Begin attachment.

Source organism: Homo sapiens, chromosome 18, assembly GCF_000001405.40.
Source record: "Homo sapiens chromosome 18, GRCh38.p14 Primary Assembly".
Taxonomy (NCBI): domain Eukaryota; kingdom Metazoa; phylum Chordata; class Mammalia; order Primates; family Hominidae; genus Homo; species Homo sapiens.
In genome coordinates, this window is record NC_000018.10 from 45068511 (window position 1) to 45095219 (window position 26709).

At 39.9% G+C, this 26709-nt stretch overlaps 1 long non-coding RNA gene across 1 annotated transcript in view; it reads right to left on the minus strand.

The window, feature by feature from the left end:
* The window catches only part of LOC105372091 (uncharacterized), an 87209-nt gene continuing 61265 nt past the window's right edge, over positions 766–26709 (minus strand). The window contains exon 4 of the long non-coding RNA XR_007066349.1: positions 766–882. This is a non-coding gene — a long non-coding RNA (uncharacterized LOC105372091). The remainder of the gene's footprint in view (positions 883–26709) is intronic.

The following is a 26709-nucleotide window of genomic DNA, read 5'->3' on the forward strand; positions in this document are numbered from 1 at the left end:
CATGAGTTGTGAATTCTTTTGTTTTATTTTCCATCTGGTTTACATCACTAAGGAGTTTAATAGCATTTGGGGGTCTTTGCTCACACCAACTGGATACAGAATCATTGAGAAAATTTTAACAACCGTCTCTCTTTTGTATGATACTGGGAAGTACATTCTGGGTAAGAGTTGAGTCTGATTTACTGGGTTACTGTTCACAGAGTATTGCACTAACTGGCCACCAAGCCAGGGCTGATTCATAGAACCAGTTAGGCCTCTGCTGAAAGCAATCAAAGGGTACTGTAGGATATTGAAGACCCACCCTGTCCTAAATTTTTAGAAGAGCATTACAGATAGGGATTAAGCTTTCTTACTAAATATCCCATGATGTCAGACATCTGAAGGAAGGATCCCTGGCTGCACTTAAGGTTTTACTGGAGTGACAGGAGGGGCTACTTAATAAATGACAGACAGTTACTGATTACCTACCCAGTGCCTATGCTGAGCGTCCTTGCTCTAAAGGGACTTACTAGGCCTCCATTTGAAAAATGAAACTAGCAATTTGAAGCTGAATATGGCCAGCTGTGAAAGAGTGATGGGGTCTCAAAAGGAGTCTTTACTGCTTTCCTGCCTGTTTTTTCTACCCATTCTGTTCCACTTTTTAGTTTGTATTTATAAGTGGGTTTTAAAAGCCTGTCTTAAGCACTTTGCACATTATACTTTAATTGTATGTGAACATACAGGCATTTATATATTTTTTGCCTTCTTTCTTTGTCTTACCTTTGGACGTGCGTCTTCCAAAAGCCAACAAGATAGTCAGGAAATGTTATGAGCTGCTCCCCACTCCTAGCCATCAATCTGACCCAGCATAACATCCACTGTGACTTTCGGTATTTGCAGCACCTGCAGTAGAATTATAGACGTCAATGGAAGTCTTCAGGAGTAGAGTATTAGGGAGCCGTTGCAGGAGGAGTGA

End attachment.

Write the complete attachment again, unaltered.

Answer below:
Source organism: Homo sapiens, chromosome 18, assembly GCF_000001405.40.
Source record: "Homo sapiens chromosome 18, GRCh38.p14 Primary Assembly".
Taxonomy (NCBI): domain Eukaryota; kingdom Metazoa; phylum Chordata; class Mammalia; order Primates; family Hominidae; genus Homo; species Homo sapiens.
In genome coordinates, this window is record NC_000018.10 from 45068511 (window position 1) to 45095219 (window position 26709).

At 39.9% G+C, this 26709-nt stretch overlaps 1 long non-coding RNA gene across 1 annotated transcript in view; it reads right to left on the minus strand.

The window, feature by feature from the left end:
* The window catches only part of LOC105372091 (uncharacterized), an 87209-nt gene continuing 61265 nt past the window's right edge, over positions 766–26709 (minus strand). The window contains exon 4 of the long non-coding RNA XR_007066349.1: positions 766–882. This is a non-coding gene — a long non-coding RNA (uncharacterized LOC105372091). The remainder of the gene's footprint in view (positions 883–26709) is intronic.

The following is a 26709-nucleotide window of genomic DNA, read 5'->3' on the forward strand; positions in this document are numbered from 1 at the left end:
CATGAGTTGTGAATTCTTTTGTTTTATTTTCCATCTGGTTTACATCACTAAGGAGTTTAATAGCATTTGGGGGTCTTTGCTCACACCAACTGGATACAGAATCATTGAGAAAATTTTAACAACCGTCTCTCTTTTGTATGATACTGGGAAGTACATTCTGGGTAAGAGTTGAGTCTGATTTACTGGGTTACTGTTCACAGAGTATTGCACTAACTGGCCACCAAGCCAGGGCTGATTCATAGAACCAGTTAGGCCTCTGCTGAAAGCAATCAAAGGGTACTGTAGGATATTGAAGACCCACCCTGTCCTAAATTTTTAGAAGAGCATTACAGATAGGGATTAAGCTTTCTTACTAAATATCCCATGATGTCAGACATCTGAAGGAAGGATCCCTGGCTGCACTTAAGGTTTTACTGGAGTGACAGGAGGGGCTACTTAATAAATGACAGACAGTTACTGATTACCTACCCAGTGCCTATGCTGAGCGTCCTTGCTCTAAAGGGACTTACTAGGCCTCCATTTGAAAAATGAAACTAGCAATTTGAAGCTGAATATGGCCAGCTGTGAAAGAGTGATGGGGTCTCAAAAGGAGTCTTTACTGCTTTCCTGCCTGTTTTTTCTACCCATTCTGTTCCACTTTTTAGTTTGTATTTATAAGTGGGTTTTAAAAGCCTGTCTTAAGCACTTTGCACATTATACTTTAATTGTATGTGAACATACAGGCATTTATATATTTTTTGCCTTCTTTCTTTGTCTTACCTTTGGACGTGCGTCTTCCAAAAGCCAACAAGATAGTCAGGAAATGTTATGAGCTGCTCCCCACTCCTAGCCATCAATCTGACCCAGCATAACATCCACTGTGACTTTCGGTATTTGCAGCACCTGCAGTAGAATTATAGACGTCAATGGAAGTCTTCAGGAGTAGAGTATTAGGGAGCCGTTGCAGGAGGAGTGA